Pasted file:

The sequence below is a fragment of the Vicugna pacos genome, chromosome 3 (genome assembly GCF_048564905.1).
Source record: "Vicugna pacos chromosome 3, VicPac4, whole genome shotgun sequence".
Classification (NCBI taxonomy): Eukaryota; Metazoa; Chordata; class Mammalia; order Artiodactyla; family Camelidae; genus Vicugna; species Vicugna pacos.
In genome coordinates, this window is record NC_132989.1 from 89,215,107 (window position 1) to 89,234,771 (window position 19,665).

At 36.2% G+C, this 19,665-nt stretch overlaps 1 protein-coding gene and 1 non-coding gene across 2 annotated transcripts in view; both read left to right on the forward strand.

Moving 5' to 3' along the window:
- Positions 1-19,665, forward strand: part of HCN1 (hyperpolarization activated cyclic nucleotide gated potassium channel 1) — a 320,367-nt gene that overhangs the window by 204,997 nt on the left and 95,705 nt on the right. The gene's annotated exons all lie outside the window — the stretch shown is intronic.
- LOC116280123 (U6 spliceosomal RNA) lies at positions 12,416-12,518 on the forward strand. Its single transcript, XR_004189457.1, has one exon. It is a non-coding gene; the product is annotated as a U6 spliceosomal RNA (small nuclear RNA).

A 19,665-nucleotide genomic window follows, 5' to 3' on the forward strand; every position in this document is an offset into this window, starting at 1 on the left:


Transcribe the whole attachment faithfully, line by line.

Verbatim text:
The sequence below is a fragment of the Vicugna pacos genome, chromosome 3 (genome assembly GCF_048564905.1).
Source record: "Vicugna pacos chromosome 3, VicPac4, whole genome shotgun sequence".
Classification (NCBI taxonomy): Eukaryota; Metazoa; Chordata; class Mammalia; order Artiodactyla; family Camelidae; genus Vicugna; species Vicugna pacos.
In genome coordinates, this window is record NC_132989.1 from 89,215,107 (window position 1) to 89,234,771 (window position 19,665).

At 36.2% G+C, this 19,665-nt stretch overlaps 1 protein-coding gene and 1 non-coding gene across 2 annotated transcripts in view; both read left to right on the forward strand.

Moving 5' to 3' along the window:
- Positions 1-19,665, forward strand: part of HCN1 (hyperpolarization activated cyclic nucleotide gated potassium channel 1) — a 320,367-nt gene that overhangs the window by 204,997 nt on the left and 95,705 nt on the right. The gene's annotated exons all lie outside the window — the stretch shown is intronic.
- LOC116280123 (U6 spliceosomal RNA) lies at positions 12,416-12,518 on the forward strand. Its single transcript, XR_004189457.1, has one exon. It is a non-coding gene; the product is annotated as a U6 spliceosomal RNA (small nuclear RNA).

A 19,665-nucleotide genomic window follows, 5' to 3' on the forward strand; every position in this document is an offset into this window, starting at 1 on the left: